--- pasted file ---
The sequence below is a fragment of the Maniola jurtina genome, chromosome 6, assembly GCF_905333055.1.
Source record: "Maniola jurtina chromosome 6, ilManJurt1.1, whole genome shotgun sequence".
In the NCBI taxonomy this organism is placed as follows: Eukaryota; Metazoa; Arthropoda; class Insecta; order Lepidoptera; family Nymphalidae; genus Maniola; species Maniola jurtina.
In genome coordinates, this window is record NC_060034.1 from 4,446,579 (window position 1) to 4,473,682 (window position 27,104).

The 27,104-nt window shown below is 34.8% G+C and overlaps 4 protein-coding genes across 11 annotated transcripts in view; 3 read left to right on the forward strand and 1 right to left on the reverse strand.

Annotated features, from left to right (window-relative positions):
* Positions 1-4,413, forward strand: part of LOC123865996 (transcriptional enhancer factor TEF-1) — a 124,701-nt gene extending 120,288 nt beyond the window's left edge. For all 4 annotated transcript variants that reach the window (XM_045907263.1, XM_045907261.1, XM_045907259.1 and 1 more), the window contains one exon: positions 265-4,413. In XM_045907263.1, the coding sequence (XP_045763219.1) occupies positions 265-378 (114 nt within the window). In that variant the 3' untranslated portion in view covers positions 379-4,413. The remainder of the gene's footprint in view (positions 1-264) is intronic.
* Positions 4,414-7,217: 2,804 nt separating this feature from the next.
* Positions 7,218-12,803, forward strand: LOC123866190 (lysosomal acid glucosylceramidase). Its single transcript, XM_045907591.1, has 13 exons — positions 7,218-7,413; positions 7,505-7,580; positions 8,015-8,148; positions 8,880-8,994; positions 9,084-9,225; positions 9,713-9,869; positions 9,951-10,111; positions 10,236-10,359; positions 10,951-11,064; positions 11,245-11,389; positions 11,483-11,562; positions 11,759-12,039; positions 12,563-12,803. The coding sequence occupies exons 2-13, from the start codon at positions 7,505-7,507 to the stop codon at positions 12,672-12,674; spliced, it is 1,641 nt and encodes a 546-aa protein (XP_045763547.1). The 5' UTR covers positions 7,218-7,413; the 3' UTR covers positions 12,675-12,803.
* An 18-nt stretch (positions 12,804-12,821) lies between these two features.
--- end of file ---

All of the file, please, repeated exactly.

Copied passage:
The sequence below is a fragment of the Maniola jurtina genome, chromosome 6, assembly GCF_905333055.1.
Source record: "Maniola jurtina chromosome 6, ilManJurt1.1, whole genome shotgun sequence".
In the NCBI taxonomy this organism is placed as follows: Eukaryota; Metazoa; Arthropoda; class Insecta; order Lepidoptera; family Nymphalidae; genus Maniola; species Maniola jurtina.
In genome coordinates, this window is record NC_060034.1 from 4,446,579 (window position 1) to 4,473,682 (window position 27,104).

The 27,104-nt window shown below is 34.8% G+C and overlaps 4 protein-coding genes across 11 annotated transcripts in view; 3 read left to right on the forward strand and 1 right to left on the reverse strand.

Annotated features, from left to right (window-relative positions):
* Positions 1-4,413, forward strand: part of LOC123865996 (transcriptional enhancer factor TEF-1) — a 124,701-nt gene extending 120,288 nt beyond the window's left edge. For all 4 annotated transcript variants that reach the window (XM_045907263.1, XM_045907261.1, XM_045907259.1 and 1 more), the window contains one exon: positions 265-4,413. In XM_045907263.1, the coding sequence (XP_045763219.1) occupies positions 265-378 (114 nt within the window). In that variant the 3' untranslated portion in view covers positions 379-4,413. The remainder of the gene's footprint in view (positions 1-264) is intronic.
* Positions 4,414-7,217: 2,804 nt separating this feature from the next.
* Positions 7,218-12,803, forward strand: LOC123866190 (lysosomal acid glucosylceramidase). Its single transcript, XM_045907591.1, has 13 exons — positions 7,218-7,413; positions 7,505-7,580; positions 8,015-8,148; positions 8,880-8,994; positions 9,084-9,225; positions 9,713-9,869; positions 9,951-10,111; positions 10,236-10,359; positions 10,951-11,064; positions 11,245-11,389; positions 11,483-11,562; positions 11,759-12,039; positions 12,563-12,803. The coding sequence occupies exons 2-13, from the start codon at positions 7,505-7,507 to the stop codon at positions 12,672-12,674; spliced, it is 1,641 nt and encodes a 546-aa protein (XP_045763547.1). The 5' UTR covers positions 7,218-7,413; the 3' UTR covers positions 12,675-12,803.
* An 18-nt stretch (positions 12,804-12,821) lies between these two features.